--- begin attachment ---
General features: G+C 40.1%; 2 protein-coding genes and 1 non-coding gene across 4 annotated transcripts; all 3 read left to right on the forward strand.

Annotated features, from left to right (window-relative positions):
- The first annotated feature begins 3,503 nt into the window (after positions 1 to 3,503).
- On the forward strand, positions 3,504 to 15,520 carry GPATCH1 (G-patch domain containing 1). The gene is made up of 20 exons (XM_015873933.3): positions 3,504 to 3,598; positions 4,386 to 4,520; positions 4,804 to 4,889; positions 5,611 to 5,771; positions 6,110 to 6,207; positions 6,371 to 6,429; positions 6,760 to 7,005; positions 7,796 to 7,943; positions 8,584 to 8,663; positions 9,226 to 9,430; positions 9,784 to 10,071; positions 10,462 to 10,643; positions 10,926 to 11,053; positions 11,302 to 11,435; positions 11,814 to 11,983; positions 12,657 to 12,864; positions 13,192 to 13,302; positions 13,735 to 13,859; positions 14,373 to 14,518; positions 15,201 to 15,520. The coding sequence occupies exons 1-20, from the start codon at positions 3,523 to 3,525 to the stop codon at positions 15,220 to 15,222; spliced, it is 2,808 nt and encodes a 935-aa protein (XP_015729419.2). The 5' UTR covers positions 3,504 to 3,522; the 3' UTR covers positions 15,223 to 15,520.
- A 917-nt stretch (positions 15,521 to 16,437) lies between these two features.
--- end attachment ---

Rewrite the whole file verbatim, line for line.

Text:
General features: G+C 40.1%; 2 protein-coding genes and 1 non-coding gene across 4 annotated transcripts; all 3 read left to right on the forward strand.

Annotated features, from left to right (window-relative positions):
- The first annotated feature begins 3,503 nt into the window (after positions 1 to 3,503).
- On the forward strand, positions 3,504 to 15,520 carry GPATCH1 (G-patch domain containing 1). The gene is made up of 20 exons (XM_015873933.3): positions 3,504 to 3,598; positions 4,386 to 4,520; positions 4,804 to 4,889; positions 5,611 to 5,771; positions 6,110 to 6,207; positions 6,371 to 6,429; positions 6,760 to 7,005; positions 7,796 to 7,943; positions 8,584 to 8,663; positions 9,226 to 9,430; positions 9,784 to 10,071; positions 10,462 to 10,643; positions 10,926 to 11,053; positions 11,302 to 11,435; positions 11,814 to 11,983; positions 12,657 to 12,864; positions 13,192 to 13,302; positions 13,735 to 13,859; positions 14,373 to 14,518; positions 15,201 to 15,520. The coding sequence occupies exons 1-20, from the start codon at positions 3,523 to 3,525 to the stop codon at positions 15,220 to 15,222; spliced, it is 2,808 nt and encodes a 935-aa protein (XP_015729419.2). The 5' UTR covers positions 3,504 to 3,522; the 3' UTR covers positions 15,223 to 15,520.
- A 917-nt stretch (positions 15,521 to 16,437) lies between these two features.